CBS 2 - Search Results

The following is an archived video story. The text content of that video story is available below for reference. The original video has been deleted and is no longer available.

Farmers Fight Back Against OSHA

JOHNSON COUNTY, IA (CBS2/FOX28) -- One regulatory agency could soon be cracking down on farmers in Iowa. The Occupational Safety and Health Administration, or OSHA, has already fined a farmer in Nebraska $130,000 for violations related to his grain bin. Those bins are vital to any farm that grows corn and soybeans and normally OSHA stays away. But with that big fine in Nebraska, and similar inspections in other Midwestern states, local farmers could easily see the same big penalties.

"Typically we don't have much of a relationship with OSHA, said Johnson County Farmer Steve Swenka. For probably 40 years or longer farms have always been exempt from the OSHA standards."

And with good reason. Oversight and regulation doesn't come easy to places as unique as small family farms.

"You have brand new equipment versus equipment that has been in your family for generations that's still very useful and still very safe and productive, said Swenka.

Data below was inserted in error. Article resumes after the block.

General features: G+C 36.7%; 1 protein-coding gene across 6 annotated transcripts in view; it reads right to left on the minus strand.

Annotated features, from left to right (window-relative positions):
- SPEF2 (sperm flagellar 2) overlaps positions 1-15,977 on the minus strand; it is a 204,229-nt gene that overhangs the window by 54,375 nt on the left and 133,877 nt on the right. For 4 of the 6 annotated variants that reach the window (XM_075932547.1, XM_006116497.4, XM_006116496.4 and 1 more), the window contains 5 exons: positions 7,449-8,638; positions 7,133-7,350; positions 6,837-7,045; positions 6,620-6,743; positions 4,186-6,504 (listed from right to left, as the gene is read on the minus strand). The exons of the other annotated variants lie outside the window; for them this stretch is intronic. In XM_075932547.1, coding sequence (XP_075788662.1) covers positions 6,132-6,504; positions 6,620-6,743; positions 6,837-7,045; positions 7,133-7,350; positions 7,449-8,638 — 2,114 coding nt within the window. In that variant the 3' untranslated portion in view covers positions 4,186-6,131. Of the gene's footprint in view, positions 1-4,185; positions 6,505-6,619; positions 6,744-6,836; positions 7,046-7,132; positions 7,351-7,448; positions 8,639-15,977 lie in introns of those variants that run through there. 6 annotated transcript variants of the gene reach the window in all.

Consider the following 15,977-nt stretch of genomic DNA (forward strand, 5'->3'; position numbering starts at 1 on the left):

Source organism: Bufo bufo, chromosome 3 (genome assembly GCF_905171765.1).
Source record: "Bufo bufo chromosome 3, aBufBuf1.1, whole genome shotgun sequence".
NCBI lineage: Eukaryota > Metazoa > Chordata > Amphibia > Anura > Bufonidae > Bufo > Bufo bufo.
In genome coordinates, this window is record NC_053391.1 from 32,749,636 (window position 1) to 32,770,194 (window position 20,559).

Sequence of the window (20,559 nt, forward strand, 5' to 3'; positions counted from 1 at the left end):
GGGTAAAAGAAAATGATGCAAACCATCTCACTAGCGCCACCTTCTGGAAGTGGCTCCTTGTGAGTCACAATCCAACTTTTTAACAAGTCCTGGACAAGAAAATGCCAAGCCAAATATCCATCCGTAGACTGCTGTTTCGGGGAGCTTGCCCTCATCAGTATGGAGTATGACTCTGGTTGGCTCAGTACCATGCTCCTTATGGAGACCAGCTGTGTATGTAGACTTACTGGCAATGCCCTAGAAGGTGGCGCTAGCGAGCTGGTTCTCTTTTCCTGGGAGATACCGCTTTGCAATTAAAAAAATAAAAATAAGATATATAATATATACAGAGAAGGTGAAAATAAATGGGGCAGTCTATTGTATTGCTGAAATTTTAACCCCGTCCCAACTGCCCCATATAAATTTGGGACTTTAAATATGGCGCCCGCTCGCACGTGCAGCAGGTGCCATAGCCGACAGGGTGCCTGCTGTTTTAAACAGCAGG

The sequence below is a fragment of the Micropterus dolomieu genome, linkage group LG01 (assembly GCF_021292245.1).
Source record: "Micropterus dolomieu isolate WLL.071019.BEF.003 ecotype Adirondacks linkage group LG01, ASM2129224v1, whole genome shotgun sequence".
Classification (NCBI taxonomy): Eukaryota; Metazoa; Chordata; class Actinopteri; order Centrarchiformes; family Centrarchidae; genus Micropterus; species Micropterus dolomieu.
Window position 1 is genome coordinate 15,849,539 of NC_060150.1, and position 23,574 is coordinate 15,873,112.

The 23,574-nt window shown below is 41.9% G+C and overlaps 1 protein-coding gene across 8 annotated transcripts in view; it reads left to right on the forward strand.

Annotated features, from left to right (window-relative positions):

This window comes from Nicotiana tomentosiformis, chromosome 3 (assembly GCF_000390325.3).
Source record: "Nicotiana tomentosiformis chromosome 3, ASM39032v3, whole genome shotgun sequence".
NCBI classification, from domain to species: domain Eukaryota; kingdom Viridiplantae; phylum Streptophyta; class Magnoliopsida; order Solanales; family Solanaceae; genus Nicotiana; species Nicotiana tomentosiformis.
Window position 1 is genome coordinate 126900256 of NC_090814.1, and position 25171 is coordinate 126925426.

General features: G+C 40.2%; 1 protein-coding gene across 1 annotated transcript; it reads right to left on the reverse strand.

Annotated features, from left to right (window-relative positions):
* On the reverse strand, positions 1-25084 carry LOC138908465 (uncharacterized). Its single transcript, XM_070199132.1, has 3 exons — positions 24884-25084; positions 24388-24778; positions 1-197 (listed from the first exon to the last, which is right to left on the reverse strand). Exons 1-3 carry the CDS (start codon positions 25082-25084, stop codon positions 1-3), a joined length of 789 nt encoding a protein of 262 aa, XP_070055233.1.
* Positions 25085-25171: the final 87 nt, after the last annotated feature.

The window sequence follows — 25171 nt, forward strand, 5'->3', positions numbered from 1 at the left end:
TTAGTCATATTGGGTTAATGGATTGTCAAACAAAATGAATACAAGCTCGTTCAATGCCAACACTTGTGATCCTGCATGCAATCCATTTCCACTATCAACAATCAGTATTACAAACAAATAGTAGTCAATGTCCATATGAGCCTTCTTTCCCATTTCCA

But now, OSHA is ending inspectors to some Midwestern farms, while saying its not violating the exemption that farms enjoy from OSHA's oversight.

"So what was this non-farming activity that OSHA believes it can regulate? Grain storage, said Nebraska Senator Mike Johanns.

In Nebraska, OSHA claimed that storing grain was different than harvesting it, making it subject to OSHA regulations. Johanns says that's ridiculous.

I grew up on a farm, every farm has grain storage, said Johanns.

Swenka says the violations that have been handed out of obscure and something that family farms like his have never complied with.

"That's something I would expect to see in industry where they might have a 100,000 bushel bin, this is a 5,000 bushel bin.

He says selling all the grain in the bin might not even pay for the equipment needed to comply with the rules that he was never subject to before.

Senator Grassley has already joined in with 41 other Senators questioning OSHA's actions. For an idea of what that $130,000 fine means, installing a new 10,000 bushel bin costs about $35,000. For the cost of the fine, you could install almost four entire grain bins.
 
Advertise with us!
Brought to you by:
Brought to you by:

Washington Times

Sponsored content